Meals Have Been Modified

champagne and popcorn

Photo by Amy Anaiz

With new safety protocols, the cocktail hour and dinner have been modified. Correale explains, "Everything for the cocktail hour is individual. No grazing tables or communal eating. This means that each hors d’oeuvre is in its own vessel for just one person.” 

She adds, "Shorter cocktail hours followed by a socially distanced seated dinner is the new rule. Say goodbye to cocktail-style receptions or family-style meal services. For years people have been trending towards cocktail-style receptions with lots of passed hors d'oeuvres and stations. But due to COVID, this trend has dissipated and has been replaced with the seated dinner."  

06 of 11

No More Receiving Lines

guests

Photo by Adriana Rivera 

For those who don’t want to stand in a receiving line after the ceremony, we've got great news: "The new trend is none at all," reveals Correale. "A complete skip over. Receiving lines were once a way for the couple and their families to greet the guests. The trend was declining before COVID, but now it's simply kicked out the door and not an option." Besides, if you have fewer guests due to safety concerns, you’ll have plenty of time during your reception to mingle with them.   

07 of 11

Emphasis on the Guest Experience

wedding sign

Photo by Alex Lasota

Murtaugh tells us, “This trend is simple and straightforward: quality over quantity—from food and beverage to design and the guest count. Couples are hosting their celebrations where no detail is spared, and budget can be spent on higher-impact elements. With intimate gatherings, hosts are given more flexibility to plan for more unique and bespoke environments for guests, including custom food experiences, curated cocktail menus, table décor, immersive elements, floral installations, and entertainment.”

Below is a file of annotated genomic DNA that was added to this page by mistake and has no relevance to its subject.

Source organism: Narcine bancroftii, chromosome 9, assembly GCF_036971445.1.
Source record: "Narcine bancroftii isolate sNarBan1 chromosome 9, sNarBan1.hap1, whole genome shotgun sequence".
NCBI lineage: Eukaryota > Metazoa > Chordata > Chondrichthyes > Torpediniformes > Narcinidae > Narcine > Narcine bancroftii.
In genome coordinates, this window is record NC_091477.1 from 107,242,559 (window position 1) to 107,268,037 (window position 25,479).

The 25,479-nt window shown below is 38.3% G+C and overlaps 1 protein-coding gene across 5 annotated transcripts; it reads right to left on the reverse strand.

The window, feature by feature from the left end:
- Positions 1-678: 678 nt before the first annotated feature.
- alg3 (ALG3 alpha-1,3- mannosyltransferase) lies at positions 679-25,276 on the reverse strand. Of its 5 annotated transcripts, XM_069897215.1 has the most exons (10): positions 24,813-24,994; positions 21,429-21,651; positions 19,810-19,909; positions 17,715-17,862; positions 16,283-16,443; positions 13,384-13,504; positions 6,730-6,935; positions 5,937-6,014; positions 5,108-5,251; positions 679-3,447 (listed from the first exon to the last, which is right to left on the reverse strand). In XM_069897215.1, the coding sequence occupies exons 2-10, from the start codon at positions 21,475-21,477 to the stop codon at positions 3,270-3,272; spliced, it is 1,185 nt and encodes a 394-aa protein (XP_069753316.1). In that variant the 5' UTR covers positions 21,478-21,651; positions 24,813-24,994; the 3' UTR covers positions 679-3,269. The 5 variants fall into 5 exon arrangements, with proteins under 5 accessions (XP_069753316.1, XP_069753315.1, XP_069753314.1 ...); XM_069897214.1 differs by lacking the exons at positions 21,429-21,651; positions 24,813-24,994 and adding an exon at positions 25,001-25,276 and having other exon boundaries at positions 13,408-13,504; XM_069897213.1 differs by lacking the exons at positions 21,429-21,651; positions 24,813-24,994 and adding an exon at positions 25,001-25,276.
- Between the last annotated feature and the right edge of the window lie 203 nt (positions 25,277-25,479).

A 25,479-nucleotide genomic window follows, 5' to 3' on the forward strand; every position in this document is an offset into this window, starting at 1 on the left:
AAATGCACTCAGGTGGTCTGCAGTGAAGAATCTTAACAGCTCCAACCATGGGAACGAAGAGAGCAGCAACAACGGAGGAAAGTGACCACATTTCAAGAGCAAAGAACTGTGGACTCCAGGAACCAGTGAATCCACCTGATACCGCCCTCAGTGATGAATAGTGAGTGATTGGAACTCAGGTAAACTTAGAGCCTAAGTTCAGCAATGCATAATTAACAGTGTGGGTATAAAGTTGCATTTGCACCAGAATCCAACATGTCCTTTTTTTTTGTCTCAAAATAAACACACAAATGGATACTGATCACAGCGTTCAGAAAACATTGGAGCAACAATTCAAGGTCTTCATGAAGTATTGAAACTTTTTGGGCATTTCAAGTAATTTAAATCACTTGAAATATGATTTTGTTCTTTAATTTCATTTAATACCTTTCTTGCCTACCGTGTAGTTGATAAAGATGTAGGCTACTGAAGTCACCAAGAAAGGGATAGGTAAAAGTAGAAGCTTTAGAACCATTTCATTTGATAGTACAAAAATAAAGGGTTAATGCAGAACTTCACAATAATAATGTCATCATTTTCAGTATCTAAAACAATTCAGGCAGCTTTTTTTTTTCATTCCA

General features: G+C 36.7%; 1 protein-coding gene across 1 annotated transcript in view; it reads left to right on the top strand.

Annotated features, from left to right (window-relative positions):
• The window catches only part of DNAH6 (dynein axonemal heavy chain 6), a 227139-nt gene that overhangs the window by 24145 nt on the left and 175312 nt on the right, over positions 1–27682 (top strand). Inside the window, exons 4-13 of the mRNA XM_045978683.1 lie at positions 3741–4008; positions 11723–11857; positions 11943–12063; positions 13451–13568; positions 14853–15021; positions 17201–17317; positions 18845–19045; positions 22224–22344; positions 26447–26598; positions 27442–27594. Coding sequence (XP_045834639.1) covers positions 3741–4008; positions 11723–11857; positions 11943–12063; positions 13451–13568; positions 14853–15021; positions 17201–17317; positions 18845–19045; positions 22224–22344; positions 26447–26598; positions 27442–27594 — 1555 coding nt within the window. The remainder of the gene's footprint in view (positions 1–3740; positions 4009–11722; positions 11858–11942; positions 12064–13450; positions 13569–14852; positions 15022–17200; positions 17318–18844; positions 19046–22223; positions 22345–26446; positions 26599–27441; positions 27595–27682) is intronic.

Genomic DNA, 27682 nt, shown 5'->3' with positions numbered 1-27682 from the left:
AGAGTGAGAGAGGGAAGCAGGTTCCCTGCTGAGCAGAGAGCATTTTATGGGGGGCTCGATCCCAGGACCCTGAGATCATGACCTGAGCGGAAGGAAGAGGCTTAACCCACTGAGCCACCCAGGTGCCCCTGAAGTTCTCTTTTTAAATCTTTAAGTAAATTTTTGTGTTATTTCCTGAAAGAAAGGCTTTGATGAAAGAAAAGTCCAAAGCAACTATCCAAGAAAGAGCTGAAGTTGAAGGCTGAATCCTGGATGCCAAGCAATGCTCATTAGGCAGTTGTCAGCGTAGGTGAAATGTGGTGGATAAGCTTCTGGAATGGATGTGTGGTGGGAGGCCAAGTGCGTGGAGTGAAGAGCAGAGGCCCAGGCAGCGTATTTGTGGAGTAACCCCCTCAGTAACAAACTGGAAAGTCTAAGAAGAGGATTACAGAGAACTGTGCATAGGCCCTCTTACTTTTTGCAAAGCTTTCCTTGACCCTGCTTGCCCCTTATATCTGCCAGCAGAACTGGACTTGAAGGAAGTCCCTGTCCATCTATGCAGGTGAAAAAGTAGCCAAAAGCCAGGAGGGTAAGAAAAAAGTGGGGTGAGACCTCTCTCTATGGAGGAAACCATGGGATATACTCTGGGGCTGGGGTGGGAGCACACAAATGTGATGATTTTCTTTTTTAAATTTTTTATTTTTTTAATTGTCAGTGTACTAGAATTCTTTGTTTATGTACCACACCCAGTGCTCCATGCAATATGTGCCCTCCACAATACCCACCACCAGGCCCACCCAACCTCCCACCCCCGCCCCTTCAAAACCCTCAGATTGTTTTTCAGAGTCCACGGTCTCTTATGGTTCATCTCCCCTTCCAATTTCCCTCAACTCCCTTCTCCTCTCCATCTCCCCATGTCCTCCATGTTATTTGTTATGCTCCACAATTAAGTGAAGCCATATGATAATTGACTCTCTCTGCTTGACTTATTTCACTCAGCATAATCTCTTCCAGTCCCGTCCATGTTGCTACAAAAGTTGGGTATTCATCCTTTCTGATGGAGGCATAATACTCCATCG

08 of 11

Couples Are Wearing Unique Attire

bride

Photo by Lauren Orlowski

After a year with so much darkness, brides and grooms are ready to celebrate like never before, and what better way to do that than with statement-making fashion moments to match the sentiment. "Couples are walking away from tradition and choosing fun colors, bold prints, fashionable cuts, and trendy embellishments for their wedding day fashion," says Murtaugh.

09 of 11

More Vibrant Color Schemes

custom face masks

Photo by Amy Anaiz

Gone are the days of white and blush monochromatic wedding designs. From flowers to wedding attire to décor, couples are celebrating with color. Murtaugh explains, “Couples want to prioritize color, texture, and tone with their wedding designs and aesthetic. Think unique color palettes, contrasting patterns and textures, and a spotlight on unusual florals.” 

10 of 11

Hosting Multiple Celebrations

zoom

Photo by Chi-Chi Ari Love

Many couples have not seen their friends or family for over a year. So, they choose to make their wedding a whole weekend event (or perhaps a few weekdays). Murtaugh says, “With more time, they can spoil their guests with a two-day party or a more extended celebration. Some couples are even breaking guest lists up into groups on multiple days to celebrate with even more people given some restrictions with headcounts." 

11 of 11

Utilizing Vendor Teams

tables

Photo by Kate Headley

She adds, “Given the extent of COVID-19 restrictions and changes to the wedding industry, couples are leaning on their vendor team’s expertise and candor like never before. More couples are opting to hire wedding planners and designers to help guide them through the planning process responsibly, creatively, and efficiently from contracts and negotiations, safe floor plans to creating spectacular design plans and focusing on top-notch client service.”